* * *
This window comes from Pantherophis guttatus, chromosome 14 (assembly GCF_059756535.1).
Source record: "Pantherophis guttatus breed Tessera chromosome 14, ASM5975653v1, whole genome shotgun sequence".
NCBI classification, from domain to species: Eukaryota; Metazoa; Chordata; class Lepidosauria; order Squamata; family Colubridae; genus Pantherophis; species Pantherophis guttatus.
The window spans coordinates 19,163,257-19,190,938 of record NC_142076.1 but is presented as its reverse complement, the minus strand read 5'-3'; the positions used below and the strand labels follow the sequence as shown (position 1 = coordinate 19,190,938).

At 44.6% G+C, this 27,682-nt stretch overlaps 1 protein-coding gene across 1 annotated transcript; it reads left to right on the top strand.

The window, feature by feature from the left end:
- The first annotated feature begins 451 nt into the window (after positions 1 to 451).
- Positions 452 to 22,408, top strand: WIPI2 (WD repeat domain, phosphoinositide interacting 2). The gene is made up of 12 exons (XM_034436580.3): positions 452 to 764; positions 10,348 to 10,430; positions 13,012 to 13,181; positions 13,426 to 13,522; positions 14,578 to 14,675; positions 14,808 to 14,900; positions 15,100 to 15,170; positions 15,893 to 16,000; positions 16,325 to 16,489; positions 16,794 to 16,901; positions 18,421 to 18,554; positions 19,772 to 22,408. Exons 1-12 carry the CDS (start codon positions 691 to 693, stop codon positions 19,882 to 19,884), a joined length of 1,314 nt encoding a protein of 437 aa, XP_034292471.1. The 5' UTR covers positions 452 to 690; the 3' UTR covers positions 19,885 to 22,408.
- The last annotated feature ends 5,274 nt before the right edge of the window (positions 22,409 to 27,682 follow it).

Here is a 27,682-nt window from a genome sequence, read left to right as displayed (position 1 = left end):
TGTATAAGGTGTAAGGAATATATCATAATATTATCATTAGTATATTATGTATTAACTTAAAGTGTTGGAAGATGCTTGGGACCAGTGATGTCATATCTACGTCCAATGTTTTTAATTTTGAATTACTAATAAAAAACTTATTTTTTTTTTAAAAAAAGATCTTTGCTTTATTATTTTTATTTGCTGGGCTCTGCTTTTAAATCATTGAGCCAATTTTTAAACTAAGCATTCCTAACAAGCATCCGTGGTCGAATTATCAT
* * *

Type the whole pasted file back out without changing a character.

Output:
This window comes from Pantherophis guttatus, chromosome 14 (assembly GCF_059756535.1).
Source record: "Pantherophis guttatus breed Tessera chromosome 14, ASM5975653v1, whole genome shotgun sequence".
NCBI classification, from domain to species: Eukaryota; Metazoa; Chordata; class Lepidosauria; order Squamata; family Colubridae; genus Pantherophis; species Pantherophis guttatus.
The window spans coordinates 19,163,257-19,190,938 of record NC_142076.1 but is presented as its reverse complement, the minus strand read 5'-3'; the positions used below and the strand labels follow the sequence as shown (position 1 = coordinate 19,190,938).

At 44.6% G+C, this 27,682-nt stretch overlaps 1 protein-coding gene across 1 annotated transcript; it reads left to right on the top strand.

The window, feature by feature from the left end:
- The first annotated feature begins 451 nt into the window (after positions 1 to 451).
- Positions 452 to 22,408, top strand: WIPI2 (WD repeat domain, phosphoinositide interacting 2). The gene is made up of 12 exons (XM_034436580.3): positions 452 to 764; positions 10,348 to 10,430; positions 13,012 to 13,181; positions 13,426 to 13,522; positions 14,578 to 14,675; positions 14,808 to 14,900; positions 15,100 to 15,170; positions 15,893 to 16,000; positions 16,325 to 16,489; positions 16,794 to 16,901; positions 18,421 to 18,554; positions 19,772 to 22,408. Exons 1-12 carry the CDS (start codon positions 691 to 693, stop codon positions 19,882 to 19,884), a joined length of 1,314 nt encoding a protein of 437 aa, XP_034292471.1. The 5' UTR covers positions 452 to 690; the 3' UTR covers positions 19,885 to 22,408.
- The last annotated feature ends 5,274 nt before the right edge of the window (positions 22,409 to 27,682 follow it).

Here is a 27,682-nt window from a genome sequence, read left to right as displayed (position 1 = left end):
TGTATAAGGTGTAAGGAATATATCATAATATTATCATTAGTATATTATGTATTAACTTAAAGTGTTGGAAGATGCTTGGGACCAGTGATGTCATATCTACGTCCAATGTTTTTAATTTTGAATTACTAATAAAAAACTTATTTTTTTTTTAAAAAAAGATCTTTGCTTTATTATTTTTATTTGCTGGGCTCTGCTTTTAAATCATTGAGCCAATTTTTAAACTAAGCATTCCTAACAAGCATCCGTGGTCGAATTATCAT